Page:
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Consumers pile on Apple with App Store monopoly class action suits

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A day after the US Department of Justice filed its omnibus antitrust lawsuit against Apple, consumers filed a trio of class-action lawsuits for allegedly monopolizing the smartphone market.

On March 20, the U.S. Department of Justice unleashed its lawsuit against Apple, following a five-year antitrust investigation into the iPhone maker's business practices. Mere days later, lawsuits are attempting to jump on the anti-Apple bandwagon.

At least three attempted class-action lawsuits have been filed in California and New Jersey since the DoJ's own lawsuit, reports Reuters. Filed in federal courts, the lawsuits accuse Apple of violating antitrust laws, and fundamentally costing consumers money.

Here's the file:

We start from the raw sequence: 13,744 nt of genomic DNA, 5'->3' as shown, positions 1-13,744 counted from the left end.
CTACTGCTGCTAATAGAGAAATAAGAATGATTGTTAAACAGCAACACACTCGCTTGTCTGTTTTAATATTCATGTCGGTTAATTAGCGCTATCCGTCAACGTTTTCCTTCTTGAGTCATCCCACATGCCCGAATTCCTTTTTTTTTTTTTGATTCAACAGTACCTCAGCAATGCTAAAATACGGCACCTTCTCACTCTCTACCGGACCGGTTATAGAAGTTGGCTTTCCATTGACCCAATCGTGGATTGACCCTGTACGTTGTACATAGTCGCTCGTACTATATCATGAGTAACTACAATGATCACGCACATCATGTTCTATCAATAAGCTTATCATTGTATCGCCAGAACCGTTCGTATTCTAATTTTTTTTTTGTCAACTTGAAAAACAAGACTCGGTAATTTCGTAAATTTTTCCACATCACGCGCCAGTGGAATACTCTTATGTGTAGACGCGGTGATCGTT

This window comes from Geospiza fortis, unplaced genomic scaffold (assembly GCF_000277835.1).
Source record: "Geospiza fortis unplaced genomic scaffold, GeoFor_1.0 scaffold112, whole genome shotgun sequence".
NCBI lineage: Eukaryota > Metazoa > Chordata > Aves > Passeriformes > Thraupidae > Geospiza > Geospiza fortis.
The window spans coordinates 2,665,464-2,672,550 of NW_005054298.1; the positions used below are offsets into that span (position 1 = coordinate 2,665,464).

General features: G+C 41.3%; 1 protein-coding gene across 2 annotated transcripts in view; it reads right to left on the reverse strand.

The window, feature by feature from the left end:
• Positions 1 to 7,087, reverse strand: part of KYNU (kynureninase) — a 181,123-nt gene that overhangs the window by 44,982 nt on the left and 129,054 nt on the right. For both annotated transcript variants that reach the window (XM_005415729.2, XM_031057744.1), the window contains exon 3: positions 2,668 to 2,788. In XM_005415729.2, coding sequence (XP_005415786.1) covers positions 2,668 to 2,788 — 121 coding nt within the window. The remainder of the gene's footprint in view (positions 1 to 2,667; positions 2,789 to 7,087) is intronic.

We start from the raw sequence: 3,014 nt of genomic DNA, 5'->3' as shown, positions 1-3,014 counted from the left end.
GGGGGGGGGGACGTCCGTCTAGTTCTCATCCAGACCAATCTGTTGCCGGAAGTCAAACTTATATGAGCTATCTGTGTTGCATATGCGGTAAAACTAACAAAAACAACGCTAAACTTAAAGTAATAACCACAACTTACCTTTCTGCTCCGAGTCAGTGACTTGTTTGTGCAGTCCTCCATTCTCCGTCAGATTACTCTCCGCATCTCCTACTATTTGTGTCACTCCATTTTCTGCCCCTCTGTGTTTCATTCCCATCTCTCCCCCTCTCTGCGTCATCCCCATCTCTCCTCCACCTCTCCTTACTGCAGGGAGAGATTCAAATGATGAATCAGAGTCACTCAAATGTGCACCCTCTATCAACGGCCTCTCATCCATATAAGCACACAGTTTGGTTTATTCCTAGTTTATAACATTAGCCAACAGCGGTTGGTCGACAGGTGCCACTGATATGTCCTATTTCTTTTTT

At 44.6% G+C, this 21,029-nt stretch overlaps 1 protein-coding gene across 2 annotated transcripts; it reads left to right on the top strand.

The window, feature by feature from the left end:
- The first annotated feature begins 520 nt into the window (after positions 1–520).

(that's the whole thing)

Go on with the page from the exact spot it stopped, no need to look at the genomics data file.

It is alleged in the suits that Apple suppressed technologies for messaging apps, wallets, and similar functions and features. If it had made them more open, Apple could've increased competition in the smartphone market.

As a byproduct of Apple's supposed anti-competitive activity, Apple allegedly allowed the cost of products and services to inflate.

Apple did not respond to the report's request for comment.

Hagens Berman Sobol Shapiro, a lawfirm behind one of the new suits, claimed it was "pleased that the DOJ agrees with our approach." The firm previously sued Apple over anti-competitive behavior over its mobile wallet, and previously reached settlements with Apple over App Store policies and eBook pricing.

The three lawsuit, as well as the DoJ's own legal action, follow behind other lawsuits against Apple over anticompetitiveness. In February, one accusing Apple of using its App Store to keep prices high was granted class-action status.